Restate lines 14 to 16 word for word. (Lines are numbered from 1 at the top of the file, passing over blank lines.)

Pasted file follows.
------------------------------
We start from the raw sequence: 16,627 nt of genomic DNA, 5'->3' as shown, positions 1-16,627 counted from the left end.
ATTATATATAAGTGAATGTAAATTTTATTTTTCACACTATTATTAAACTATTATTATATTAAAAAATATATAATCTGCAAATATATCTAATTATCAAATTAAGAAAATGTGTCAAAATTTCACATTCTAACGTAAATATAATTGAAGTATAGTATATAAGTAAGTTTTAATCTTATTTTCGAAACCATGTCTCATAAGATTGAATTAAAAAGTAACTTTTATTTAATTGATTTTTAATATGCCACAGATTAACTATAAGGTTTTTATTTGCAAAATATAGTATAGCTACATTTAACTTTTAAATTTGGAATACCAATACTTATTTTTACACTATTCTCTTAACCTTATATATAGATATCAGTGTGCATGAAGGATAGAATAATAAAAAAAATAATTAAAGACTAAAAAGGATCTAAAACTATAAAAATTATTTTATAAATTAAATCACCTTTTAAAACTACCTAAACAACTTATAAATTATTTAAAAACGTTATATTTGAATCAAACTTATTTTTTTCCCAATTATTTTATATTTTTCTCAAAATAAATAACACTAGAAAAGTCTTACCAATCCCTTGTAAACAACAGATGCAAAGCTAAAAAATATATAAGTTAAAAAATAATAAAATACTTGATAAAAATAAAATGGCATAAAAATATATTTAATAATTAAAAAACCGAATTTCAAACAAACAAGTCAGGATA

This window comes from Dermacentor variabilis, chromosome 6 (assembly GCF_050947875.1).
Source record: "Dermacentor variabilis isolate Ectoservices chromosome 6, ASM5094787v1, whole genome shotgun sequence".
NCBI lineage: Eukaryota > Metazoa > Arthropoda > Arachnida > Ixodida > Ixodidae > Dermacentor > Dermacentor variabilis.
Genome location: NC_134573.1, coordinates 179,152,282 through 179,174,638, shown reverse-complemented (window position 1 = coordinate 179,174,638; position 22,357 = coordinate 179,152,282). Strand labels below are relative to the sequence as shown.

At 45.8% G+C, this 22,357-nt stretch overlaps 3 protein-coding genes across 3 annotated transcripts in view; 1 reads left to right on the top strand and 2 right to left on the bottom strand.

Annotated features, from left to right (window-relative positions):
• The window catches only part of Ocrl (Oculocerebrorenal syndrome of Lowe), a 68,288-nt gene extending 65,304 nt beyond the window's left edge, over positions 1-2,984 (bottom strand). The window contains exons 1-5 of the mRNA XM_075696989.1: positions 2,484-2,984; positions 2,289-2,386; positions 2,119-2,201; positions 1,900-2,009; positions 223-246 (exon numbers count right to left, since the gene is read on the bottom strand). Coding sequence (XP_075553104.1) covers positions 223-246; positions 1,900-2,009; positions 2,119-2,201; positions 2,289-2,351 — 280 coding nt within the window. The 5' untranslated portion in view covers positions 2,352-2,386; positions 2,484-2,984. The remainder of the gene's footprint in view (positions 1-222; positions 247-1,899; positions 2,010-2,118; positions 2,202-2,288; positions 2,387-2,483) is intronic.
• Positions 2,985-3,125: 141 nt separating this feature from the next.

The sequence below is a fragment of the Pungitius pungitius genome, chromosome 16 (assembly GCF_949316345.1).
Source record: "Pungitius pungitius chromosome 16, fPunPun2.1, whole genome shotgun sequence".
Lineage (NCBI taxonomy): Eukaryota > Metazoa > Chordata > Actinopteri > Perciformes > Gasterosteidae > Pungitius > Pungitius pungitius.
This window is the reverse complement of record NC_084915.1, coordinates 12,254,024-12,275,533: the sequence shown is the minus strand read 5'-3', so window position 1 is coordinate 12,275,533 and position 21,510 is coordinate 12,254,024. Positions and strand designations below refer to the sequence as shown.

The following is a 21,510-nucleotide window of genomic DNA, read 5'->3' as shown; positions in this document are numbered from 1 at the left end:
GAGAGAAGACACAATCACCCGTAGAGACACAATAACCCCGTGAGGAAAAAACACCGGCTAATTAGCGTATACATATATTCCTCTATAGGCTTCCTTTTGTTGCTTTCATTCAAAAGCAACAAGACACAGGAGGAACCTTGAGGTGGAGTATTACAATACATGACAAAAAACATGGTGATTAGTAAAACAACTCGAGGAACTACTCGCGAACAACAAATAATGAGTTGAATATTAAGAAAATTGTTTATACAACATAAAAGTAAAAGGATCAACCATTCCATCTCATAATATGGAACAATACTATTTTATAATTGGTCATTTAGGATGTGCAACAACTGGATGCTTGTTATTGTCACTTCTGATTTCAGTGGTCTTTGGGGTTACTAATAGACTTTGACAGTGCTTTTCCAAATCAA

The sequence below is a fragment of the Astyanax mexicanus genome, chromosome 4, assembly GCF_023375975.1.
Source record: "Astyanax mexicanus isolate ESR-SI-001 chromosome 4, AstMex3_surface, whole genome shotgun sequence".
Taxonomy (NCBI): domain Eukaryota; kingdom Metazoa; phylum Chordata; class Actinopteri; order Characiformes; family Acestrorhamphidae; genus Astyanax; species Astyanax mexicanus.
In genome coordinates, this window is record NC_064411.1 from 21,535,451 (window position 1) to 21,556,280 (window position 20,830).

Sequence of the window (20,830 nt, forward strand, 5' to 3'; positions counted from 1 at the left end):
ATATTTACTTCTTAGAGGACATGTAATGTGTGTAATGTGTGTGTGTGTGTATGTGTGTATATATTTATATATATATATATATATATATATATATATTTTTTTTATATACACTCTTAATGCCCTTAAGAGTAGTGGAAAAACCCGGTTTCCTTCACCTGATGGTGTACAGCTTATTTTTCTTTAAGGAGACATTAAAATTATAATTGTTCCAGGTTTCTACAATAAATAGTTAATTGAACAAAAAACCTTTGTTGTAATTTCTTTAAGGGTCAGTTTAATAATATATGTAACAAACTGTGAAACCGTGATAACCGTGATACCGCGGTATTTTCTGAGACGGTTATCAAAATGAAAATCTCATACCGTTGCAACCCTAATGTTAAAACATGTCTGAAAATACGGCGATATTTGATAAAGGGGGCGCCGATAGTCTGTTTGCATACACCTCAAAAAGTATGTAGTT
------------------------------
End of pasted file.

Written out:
This window is the reverse complement of record NC_084915.1, coordinates 12,254,024-12,275,533: the sequence shown is the minus strand read 5'-3', so window position 1 is coordinate 12,275,533 and position 21,510 is coordinate 12,254,024. Positions and strand designations below refer to the sequence as shown.

The following is a 21,510-nucleotide window of genomic DNA, read 5'->3' as shown; positions in this document are numbered from 1 at the left end:
GAGAGAAGACACAATCACCCGTAGAGACACAATAACCCCGTGAGGAAAAAACACCGGCTAATTAGCGTATACATATATTCCTCTATAGGCTTCCTTTTGTTGCTTTCATTCAAAAGCAACAAGACACAGGAGGAACCTTGAGGTGGAGTATTACAATACATGACAAAAAACATGGTGATTAGTAAAACAACTCGAGGAACTACTCGCGAACAACAAATAATGAGTTGAATATTAAGAAAATTGTTTATACAACATAAAAGTAAAAGGATCAACCATTCCATCTCATAATATGGAACAATACTATTTTATAATTGGTCATTTAGGATGTGCAACAACTGGATGCTTGTTATTGTCACTTCTGATTTCAGTGGTCTTTGGGGTTACTAATAGACTTTGACAGTGCTTTTCCAAATCAA